A PE occurs when a DVT travels to the lungs and blocks blood flow. The risk is greater if the DVT is in the pelvis or upper part of the leg. A pulmonary embolism requires emergency treatment.


Symptoms of PE include:

  • Feeling lightheaded or dizzy

  • Losing consciousness

  • Low blood pressure

  • Pain in the chest, especially when coughing or breathing in

  • Rapid heartbeat

  • Shortness of breath that can come on suddenly

  • Coughing up blood (rare)
Post-Thrombotic Syndrome (PTS)

A lot of people who suffer DVTs recover. But up to half may develop a complication called post-thrombotic syndrome (PTS), a condition that causes swelling, chronic pain and discomfort, according to Boston Scientific.

These symptoms are caused by damage to the valves in the veins. This causes problems with normal blood flow.

Postphlebitic Syndrome

About 20 to 50 percent of people who have DVT may suffer from postphlebitic syndrome. This usually occurs within 1 to 2 years after severe DVT, according to Merck Manual.


Symptoms of postphlebitic syndrome in the legs include:

  • Aching

  • Cramps

  • Feeling of “pins and needles”

  • Fullness

  • Heaviness

  • Pain

  • Tiredness

Symptoms usually get worse with walking or standing but may feel better with elevating the leg or sitting. These symptoms worsen with standing or walking and are relieved by rest and elevating the leg. Some people may develop a skin rash on the lower legs or ankles.

How Are DVTs Diagnosed?

Health care providers diagnose people with DVT based on symptoms and physical examination. If the provider suspects a DVT, they will order tests. Three of the most common tests are duplex ultrasound, magnetic resonance imaging and venography.

Duplex Ultrasound

A duplex ultrasound combines traditional ultrasound technology — using sound waves that echo off the body — with Doppler technology to generate a color image of blood flow. It’s noninvasive, painless and doesn’t require radiation.

Magnetic Resonance Imaging (MRI)

MRIs produce detailed images of structures inside the body, including veins, using magnetic fields. An MRI can take images of both legs at the same time. Like an ultrasound, the test is noninvasive and painless. However, some patients with implanted devices might not be able to do an MRI.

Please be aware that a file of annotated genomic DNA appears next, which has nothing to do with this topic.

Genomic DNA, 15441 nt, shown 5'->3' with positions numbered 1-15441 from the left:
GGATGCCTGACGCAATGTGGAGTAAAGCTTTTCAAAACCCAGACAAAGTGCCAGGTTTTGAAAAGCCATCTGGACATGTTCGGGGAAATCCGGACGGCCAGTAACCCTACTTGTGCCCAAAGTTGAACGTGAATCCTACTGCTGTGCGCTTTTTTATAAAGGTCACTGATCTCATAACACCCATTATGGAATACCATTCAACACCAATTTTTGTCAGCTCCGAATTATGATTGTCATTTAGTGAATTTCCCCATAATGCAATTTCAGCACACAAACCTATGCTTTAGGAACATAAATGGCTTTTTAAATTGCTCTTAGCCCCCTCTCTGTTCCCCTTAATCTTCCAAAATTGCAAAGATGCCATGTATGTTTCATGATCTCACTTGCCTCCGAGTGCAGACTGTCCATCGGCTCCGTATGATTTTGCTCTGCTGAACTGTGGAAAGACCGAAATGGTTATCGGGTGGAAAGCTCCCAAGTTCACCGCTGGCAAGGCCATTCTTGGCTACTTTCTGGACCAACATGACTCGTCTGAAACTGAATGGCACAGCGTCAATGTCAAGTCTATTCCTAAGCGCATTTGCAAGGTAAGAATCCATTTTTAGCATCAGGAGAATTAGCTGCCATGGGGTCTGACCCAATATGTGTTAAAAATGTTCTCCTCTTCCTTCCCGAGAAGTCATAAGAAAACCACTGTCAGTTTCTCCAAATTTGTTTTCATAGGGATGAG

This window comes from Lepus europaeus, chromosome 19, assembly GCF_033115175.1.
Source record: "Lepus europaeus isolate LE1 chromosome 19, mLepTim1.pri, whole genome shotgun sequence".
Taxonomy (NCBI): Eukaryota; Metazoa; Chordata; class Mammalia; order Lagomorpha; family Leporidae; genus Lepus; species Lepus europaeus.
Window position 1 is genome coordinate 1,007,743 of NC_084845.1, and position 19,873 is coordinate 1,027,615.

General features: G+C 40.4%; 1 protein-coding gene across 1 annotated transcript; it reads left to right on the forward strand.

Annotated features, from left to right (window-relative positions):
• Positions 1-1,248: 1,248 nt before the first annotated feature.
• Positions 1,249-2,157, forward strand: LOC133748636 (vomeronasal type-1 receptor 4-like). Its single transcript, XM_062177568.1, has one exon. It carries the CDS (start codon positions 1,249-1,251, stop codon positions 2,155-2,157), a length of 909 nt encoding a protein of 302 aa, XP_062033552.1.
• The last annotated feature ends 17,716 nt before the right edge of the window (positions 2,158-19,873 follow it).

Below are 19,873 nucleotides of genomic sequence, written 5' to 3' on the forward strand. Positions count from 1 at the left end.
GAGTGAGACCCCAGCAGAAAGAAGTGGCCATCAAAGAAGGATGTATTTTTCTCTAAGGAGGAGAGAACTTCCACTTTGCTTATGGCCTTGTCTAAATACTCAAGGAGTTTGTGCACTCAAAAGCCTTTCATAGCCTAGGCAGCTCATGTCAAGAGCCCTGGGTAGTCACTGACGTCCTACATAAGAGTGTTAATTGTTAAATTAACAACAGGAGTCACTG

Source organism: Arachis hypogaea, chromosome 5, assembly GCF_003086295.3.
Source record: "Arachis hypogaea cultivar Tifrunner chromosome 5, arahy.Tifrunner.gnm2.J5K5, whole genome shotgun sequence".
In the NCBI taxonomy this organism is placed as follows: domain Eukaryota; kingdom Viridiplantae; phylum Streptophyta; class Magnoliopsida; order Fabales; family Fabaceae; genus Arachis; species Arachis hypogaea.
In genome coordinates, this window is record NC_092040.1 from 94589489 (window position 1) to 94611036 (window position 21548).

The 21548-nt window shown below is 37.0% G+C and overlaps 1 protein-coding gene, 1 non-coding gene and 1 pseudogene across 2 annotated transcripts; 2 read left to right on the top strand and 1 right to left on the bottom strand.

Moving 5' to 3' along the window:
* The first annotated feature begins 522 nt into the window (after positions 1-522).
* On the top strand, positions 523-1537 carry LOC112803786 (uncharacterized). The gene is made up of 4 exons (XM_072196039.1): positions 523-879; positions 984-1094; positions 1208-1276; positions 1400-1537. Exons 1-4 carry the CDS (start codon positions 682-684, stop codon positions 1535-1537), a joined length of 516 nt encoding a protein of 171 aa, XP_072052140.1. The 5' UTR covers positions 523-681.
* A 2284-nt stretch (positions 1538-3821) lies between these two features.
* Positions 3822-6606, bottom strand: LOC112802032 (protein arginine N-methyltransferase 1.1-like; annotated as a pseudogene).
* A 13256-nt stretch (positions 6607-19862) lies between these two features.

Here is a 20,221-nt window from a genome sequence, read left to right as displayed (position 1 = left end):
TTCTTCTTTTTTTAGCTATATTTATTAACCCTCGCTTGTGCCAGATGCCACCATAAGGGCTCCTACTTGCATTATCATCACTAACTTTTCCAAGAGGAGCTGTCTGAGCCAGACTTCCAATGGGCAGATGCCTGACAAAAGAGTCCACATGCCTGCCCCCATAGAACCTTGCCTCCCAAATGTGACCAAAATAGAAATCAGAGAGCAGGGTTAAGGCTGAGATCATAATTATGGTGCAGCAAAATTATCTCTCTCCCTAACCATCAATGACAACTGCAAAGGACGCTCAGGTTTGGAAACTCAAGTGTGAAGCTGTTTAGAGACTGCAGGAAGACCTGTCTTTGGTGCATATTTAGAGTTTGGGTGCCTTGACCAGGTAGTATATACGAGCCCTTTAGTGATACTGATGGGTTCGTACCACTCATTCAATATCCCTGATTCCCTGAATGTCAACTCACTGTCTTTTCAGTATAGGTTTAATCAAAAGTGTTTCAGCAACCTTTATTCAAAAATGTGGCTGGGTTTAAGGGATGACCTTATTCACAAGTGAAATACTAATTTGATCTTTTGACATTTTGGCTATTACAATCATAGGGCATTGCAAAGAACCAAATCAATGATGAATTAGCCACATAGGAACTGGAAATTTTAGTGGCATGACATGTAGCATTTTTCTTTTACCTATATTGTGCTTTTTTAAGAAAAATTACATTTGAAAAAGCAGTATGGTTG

Venography

Venography is an invasive procedure that requires an injection of contrast dye into a vein in the foot. After the dye mixes with blood, the health care provider uses an x-ray to observe the blood flow. Because it’s invasive and requires radiation, venography is rarely used.

Causes and Risk Factors

There are several causes and risk factors for developing a DVT, which occurs when blood cells stick together to form a clot. Anything that affects blood circulation can form a clot, including genetics, lack of movement, injury, illness and lifestyle factors.

Some medications may also increase your risk for blood clots. For example, the U.S. Food and Drug Administration warned that women taking birth control pills containing drospirenone, such as Yaz, may have an increased risk of blood clots.


Causes of blood clots include:

  • Being in bed after an injury or fracture without encouraging blood circulation

  • Being in bed after surgery

  • Diseases that cause the blood to clot too much

  • Extended periods of bedrest without much movement

  • Major operations, particularly surgeries of the hip, leg or abdomen

  • Serious injuries to blood vessels


Risk factors for DVT include:

  • Age, people over 60 have an increased risk

  • Certain inflammatory diseases